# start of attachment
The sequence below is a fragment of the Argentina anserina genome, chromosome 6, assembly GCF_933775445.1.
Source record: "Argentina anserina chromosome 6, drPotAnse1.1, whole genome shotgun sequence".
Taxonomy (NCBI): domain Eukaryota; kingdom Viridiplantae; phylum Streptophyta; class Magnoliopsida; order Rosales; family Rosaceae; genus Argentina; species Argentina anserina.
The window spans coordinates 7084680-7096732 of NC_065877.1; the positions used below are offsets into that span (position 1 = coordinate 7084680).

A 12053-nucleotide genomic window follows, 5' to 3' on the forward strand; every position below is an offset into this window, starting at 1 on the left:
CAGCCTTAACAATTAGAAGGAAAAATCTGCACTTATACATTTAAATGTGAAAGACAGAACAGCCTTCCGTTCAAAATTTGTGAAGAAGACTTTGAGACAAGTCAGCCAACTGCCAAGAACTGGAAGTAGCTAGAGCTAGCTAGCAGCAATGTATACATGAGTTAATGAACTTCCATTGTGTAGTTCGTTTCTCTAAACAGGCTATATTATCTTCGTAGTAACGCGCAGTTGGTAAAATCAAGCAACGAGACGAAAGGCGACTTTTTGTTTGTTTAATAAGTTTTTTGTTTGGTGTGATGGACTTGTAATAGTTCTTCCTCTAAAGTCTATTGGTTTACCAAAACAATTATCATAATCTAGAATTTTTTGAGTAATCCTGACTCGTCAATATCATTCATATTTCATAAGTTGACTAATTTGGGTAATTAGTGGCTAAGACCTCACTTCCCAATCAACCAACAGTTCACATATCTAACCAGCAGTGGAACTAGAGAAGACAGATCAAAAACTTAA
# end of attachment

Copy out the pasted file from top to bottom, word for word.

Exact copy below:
The sequence below is a fragment of the Argentina anserina genome, chromosome 6, assembly GCF_933775445.1.
Source record: "Argentina anserina chromosome 6, drPotAnse1.1, whole genome shotgun sequence".
Taxonomy (NCBI): domain Eukaryota; kingdom Viridiplantae; phylum Streptophyta; class Magnoliopsida; order Rosales; family Rosaceae; genus Argentina; species Argentina anserina.
The window spans coordinates 7084680-7096732 of NC_065877.1; the positions used below are offsets into that span (position 1 = coordinate 7084680).

A 12053-nucleotide genomic window follows, 5' to 3' on the forward strand; every position below is an offset into this window, starting at 1 on the left:
CAGCCTTAACAATTAGAAGGAAAAATCTGCACTTATACATTTAAATGTGAAAGACAGAACAGCCTTCCGTTCAAAATTTGTGAAGAAGACTTTGAGACAAGTCAGCCAACTGCCAAGAACTGGAAGTAGCTAGAGCTAGCTAGCAGCAATGTATACATGAGTTAATGAACTTCCATTGTGTAGTTCGTTTCTCTAAACAGGCTATATTATCTTCGTAGTAACGCGCAGTTGGTAAAATCAAGCAACGAGACGAAAGGCGACTTTTTGTTTGTTTAATAAGTTTTTTGTTTGGTGTGATGGACTTGTAATAGTTCTTCCTCTAAAGTCTATTGGTTTACCAAAACAATTATCATAATCTAGAATTTTTTGAGTAATCCTGACTCGTCAATATCATTCATATTTCATAAGTTGACTAATTTGGGTAATTAGTGGCTAAGACCTCACTTCCCAATCAACCAACAGTTCACATATCTAACCAGCAGTGGAACTAGAGAAGACAGATCAAAAACTTAA